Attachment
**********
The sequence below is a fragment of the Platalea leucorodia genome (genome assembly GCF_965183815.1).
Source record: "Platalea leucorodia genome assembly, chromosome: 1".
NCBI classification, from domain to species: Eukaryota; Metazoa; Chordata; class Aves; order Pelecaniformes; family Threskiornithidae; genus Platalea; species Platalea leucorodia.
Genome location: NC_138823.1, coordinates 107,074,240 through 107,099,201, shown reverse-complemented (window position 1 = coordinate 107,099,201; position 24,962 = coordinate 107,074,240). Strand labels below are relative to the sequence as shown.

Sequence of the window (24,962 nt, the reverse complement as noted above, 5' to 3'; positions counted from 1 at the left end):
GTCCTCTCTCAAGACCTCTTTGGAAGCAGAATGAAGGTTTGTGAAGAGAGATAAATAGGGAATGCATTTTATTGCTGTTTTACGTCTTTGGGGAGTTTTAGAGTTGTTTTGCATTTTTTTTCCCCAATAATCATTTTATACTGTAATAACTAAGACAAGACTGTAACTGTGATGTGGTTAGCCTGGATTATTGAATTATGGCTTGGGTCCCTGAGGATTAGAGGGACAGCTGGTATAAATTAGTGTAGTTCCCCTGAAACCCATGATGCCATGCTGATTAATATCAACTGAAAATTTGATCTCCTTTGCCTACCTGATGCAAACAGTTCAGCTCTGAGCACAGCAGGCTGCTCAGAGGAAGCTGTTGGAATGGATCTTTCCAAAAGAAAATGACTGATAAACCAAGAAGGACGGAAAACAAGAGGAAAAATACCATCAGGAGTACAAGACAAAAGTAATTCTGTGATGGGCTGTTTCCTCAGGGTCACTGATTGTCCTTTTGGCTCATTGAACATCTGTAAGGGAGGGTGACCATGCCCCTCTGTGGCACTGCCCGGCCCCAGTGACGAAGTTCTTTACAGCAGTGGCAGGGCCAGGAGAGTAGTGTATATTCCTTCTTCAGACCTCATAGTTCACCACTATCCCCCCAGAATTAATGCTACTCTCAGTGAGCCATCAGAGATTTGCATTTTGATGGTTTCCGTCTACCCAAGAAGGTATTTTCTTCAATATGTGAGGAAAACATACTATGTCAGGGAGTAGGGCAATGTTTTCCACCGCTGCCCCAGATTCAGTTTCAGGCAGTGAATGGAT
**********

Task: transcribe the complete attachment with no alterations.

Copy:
The sequence below is a fragment of the Platalea leucorodia genome (genome assembly GCF_965183815.1).
Source record: "Platalea leucorodia genome assembly, chromosome: 1".
NCBI classification, from domain to species: Eukaryota; Metazoa; Chordata; class Aves; order Pelecaniformes; family Threskiornithidae; genus Platalea; species Platalea leucorodia.
Genome location: NC_138823.1, coordinates 107,074,240 through 107,099,201, shown reverse-complemented (window position 1 = coordinate 107,099,201; position 24,962 = coordinate 107,074,240). Strand labels below are relative to the sequence as shown.

Sequence of the window (24,962 nt, the reverse complement as noted above, 5' to 3'; positions counted from 1 at the left end):
GTCCTCTCTCAAGACCTCTTTGGAAGCAGAATGAAGGTTTGTGAAGAGAGATAAATAGGGAATGCATTTTATTGCTGTTTTACGTCTTTGGGGAGTTTTAGAGTTGTTTTGCATTTTTTTTCCCCAATAATCATTTTATACTGTAATAACTAAGACAAGACTGTAACTGTGATGTGGTTAGCCTGGATTATTGAATTATGGCTTGGGTCCCTGAGGATTAGAGGGACAGCTGGTATAAATTAGTGTAGTTCCCCTGAAACCCATGATGCCATGCTGATTAATATCAACTGAAAATTTGATCTCCTTTGCCTACCTGATGCAAACAGTTCAGCTCTGAGCACAGCAGGCTGCTCAGAGGAAGCTGTTGGAATGGATCTTTCCAAAAGAAAATGACTGATAAACCAAGAAGGACGGAAAACAAGAGGAAAAATACCATCAGGAGTACAAGACAAAAGTAATTCTGTGATGGGCTGTTTCCTCAGGGTCACTGATTGTCCTTTTGGCTCATTGAACATCTGTAAGGGAGGGTGACCATGCCCCTCTGTGGCACTGCCCGGCCCCAGTGACGAAGTTCTTTACAGCAGTGGCAGGGCCAGGAGAGTAGTGTATATTCCTTCTTCAGACCTCATAGTTCACCACTATCCCCCCAGAATTAATGCTACTCTCAGTGAGCCATCAGAGATTTGCATTTTGATGGTTTCCGTCTACCCAAGAAGGTATTTTCTTCAATATGTGAGGAAAACATACTATGTCAGGGAGTAGGGCAATGTTTTCCACCGCTGCCCCAGATTCAGTTTCAGGCAGTGAATGGAT